‘It is over’: Congress certifies Donald Trump’s victory

WASHINGTON — Congress certified Donald Trump’s presidential victory Friday over the objections of a handful of House Democrats, with Vice President Joe Biden pronouncing, “It is over.”

House Democrats objected to the votes from at least 10 states, raising issues of voter suppression as well as American intelligence showing that Russia tried to sway the election in favor of Trump. In each case, their objections were denied because they didn’t have the support of any senators.

All 538 electors met in their respective state capitals in December to cast their votes. Friday’s vote count made it official. Biden presided over the count in his role as president of the Senate.

Trump finished with 304 electoral votes and Democrat Hillary Clinton got 227. There were seven protest votes for other candidates. It takes 270 Electoral College votes to win the presidency.

As expected, Mike Pence was elected vice president.

Trump and Pence are to be sworn in on Jan. 20.

As the votes were announced for state after state, Democratic members of the House stood up to object. But in each case, no Democratic senator would join them, and Biden cut them off.

“There can be no debate,” Biden said repeatedly.

Under federal law, if at least one senator and one House member object to the vote from any state, the House and Senate will meet separately to debate the merits of the objection.

Toward the end of the count, Rep. Maxine Waters, D-Calif., pleaded for a senator to join her in objecting.

“Is there one United States senator who will join me in this letter of objection?” Waters said to boos from Republicans. None did.

After the vote, Biden told some of the House Democrats who tried to object why he had cut them off.

“Basically, it was the rules and we understand that,” said Rep. Sheila Jackson Lee, D-Texas, who led the effort to object to Trump’s election.

Lee and other members of the Congressional Black Caucus wanted to bring attention to strict voter ID laws in some states that they say suppress voters.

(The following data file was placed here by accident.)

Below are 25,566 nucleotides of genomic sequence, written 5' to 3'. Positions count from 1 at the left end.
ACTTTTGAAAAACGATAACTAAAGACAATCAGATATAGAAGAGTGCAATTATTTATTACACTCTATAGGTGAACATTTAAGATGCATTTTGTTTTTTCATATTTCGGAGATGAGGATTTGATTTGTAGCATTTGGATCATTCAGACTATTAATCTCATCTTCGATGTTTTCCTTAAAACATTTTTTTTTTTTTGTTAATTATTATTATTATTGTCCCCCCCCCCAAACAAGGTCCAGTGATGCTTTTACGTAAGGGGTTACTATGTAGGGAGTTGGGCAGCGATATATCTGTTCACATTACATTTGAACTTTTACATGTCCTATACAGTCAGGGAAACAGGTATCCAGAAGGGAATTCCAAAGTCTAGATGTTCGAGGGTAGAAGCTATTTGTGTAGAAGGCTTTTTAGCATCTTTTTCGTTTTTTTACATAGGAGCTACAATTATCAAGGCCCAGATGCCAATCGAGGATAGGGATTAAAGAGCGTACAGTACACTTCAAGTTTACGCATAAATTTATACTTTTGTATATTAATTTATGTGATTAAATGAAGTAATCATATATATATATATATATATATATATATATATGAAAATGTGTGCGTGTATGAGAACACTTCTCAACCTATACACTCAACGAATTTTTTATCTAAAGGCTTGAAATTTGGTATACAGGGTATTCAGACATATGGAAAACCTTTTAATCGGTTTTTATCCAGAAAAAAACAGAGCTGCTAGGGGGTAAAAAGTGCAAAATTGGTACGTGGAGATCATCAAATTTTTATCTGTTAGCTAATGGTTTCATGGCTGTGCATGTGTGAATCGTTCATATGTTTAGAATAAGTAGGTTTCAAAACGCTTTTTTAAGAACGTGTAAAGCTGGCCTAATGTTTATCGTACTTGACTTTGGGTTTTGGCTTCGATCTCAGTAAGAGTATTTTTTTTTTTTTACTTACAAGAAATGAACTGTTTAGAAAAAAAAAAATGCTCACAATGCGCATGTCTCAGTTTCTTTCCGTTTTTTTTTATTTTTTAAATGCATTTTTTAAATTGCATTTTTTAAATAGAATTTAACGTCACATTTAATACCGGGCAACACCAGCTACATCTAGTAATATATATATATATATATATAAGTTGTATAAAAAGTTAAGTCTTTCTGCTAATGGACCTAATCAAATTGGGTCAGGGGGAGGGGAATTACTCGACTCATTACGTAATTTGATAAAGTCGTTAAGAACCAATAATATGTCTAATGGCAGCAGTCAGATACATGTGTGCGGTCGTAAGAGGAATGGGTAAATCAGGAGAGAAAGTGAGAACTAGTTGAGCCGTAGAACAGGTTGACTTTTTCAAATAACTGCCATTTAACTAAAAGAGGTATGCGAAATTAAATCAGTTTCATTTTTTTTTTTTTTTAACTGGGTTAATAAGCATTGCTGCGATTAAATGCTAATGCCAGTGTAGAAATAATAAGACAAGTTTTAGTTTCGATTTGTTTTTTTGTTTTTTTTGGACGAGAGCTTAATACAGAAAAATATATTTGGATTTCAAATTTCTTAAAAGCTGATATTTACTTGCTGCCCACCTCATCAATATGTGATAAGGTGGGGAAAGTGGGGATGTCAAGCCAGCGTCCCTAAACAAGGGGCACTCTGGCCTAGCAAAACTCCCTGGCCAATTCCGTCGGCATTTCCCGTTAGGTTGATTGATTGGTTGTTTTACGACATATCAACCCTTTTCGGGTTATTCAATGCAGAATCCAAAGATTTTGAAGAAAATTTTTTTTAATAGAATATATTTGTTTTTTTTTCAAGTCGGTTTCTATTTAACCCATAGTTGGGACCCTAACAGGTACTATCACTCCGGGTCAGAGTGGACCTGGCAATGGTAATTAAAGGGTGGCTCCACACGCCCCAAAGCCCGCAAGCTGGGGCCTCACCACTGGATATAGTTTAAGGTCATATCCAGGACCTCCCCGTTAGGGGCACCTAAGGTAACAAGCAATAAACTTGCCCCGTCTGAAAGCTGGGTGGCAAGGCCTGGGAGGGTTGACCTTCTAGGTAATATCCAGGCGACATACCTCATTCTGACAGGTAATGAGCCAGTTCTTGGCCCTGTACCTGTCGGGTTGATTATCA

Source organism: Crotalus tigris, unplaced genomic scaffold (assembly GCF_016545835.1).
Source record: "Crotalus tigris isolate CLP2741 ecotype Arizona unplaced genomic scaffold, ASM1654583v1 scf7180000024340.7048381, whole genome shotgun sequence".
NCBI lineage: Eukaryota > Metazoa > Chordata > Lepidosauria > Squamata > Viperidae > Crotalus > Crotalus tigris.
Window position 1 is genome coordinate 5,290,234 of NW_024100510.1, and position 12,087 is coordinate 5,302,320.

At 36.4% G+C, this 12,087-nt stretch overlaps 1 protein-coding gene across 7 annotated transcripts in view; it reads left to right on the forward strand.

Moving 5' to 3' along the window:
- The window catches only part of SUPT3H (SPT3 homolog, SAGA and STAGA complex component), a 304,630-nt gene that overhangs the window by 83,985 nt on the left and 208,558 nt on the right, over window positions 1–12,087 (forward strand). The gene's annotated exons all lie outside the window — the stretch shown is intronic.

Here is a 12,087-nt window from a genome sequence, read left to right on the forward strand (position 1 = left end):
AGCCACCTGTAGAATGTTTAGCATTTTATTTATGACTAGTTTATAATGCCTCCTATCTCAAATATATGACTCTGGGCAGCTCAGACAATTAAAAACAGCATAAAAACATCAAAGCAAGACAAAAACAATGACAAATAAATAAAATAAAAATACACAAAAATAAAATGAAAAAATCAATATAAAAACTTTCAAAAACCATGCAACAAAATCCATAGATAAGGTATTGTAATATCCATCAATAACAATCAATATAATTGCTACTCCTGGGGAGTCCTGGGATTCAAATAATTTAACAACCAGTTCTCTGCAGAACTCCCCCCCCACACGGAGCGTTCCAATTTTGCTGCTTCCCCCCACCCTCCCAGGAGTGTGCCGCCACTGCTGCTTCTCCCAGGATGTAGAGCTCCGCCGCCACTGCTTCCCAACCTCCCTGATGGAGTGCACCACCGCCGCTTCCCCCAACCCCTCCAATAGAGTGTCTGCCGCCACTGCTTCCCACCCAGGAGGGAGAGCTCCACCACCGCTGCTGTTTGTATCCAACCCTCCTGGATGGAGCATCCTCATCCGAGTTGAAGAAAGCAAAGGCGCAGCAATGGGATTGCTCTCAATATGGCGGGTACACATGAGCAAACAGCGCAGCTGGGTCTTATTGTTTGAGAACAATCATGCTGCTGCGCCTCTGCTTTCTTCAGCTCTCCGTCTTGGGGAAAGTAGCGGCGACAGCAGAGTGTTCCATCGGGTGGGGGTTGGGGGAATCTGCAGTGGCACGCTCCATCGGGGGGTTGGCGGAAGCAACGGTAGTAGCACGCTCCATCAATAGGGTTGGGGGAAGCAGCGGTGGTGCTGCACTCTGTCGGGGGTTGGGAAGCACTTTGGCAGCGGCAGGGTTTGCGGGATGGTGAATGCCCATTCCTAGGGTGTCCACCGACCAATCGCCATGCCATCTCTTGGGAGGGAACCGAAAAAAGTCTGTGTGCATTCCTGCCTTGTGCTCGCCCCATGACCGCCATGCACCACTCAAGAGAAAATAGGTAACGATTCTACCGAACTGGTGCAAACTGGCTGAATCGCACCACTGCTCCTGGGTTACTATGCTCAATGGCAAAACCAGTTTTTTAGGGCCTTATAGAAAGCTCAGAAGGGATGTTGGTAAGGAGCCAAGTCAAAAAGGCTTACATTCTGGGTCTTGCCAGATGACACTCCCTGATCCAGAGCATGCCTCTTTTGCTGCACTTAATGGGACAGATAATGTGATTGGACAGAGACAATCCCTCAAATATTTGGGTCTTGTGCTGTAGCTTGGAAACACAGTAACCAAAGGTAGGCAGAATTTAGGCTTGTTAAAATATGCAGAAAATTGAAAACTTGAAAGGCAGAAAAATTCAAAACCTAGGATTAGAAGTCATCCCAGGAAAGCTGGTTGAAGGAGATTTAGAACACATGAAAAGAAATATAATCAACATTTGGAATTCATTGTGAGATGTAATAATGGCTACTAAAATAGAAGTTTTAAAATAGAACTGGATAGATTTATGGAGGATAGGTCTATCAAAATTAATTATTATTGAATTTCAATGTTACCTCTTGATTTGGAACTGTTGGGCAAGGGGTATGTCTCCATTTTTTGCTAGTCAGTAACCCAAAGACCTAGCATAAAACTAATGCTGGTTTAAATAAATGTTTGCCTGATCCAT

“The real question was about the principles of Democracy and the sacredness of the vote and the very high calling of a presidential election,” Lee said.

The objections added a bit of acrimony to the end of a nasty presidential election. Not surprisingly, several protesters were ejected from the public gallery as the vote count concluded.

Trump won even though Clinton received nearly 2.9 million more votes. His election has generated much angst among Democrats and others who oppose the billionaire businessman. But they have been powerless to change the outcome.

Despite rumblings of a revolt, only two Republican electors — both from Texas — cast protest votes for someone other than Trump. Clinton lost four Democratic electors in Washington state and one in Hawaii.

On Friday morning, Trump went on Twitter to provide another assessment of the election.

“Hillary and the Dems were never going to beat the PASSION of my voters. They saw what was happening in the last two weeks before the (election) and knew they were in big trouble — which is why they cancelled their big fireworks at the last minute. THEY SAW A MOVEMENT LIKE NEVER BEFORE,” Trump wrote.

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Associated Press writer Mary Clare Jalonick contributed to this report.

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Follow Stephen Ohlemacher on Twitter at: http://twitter.com/stephenatap

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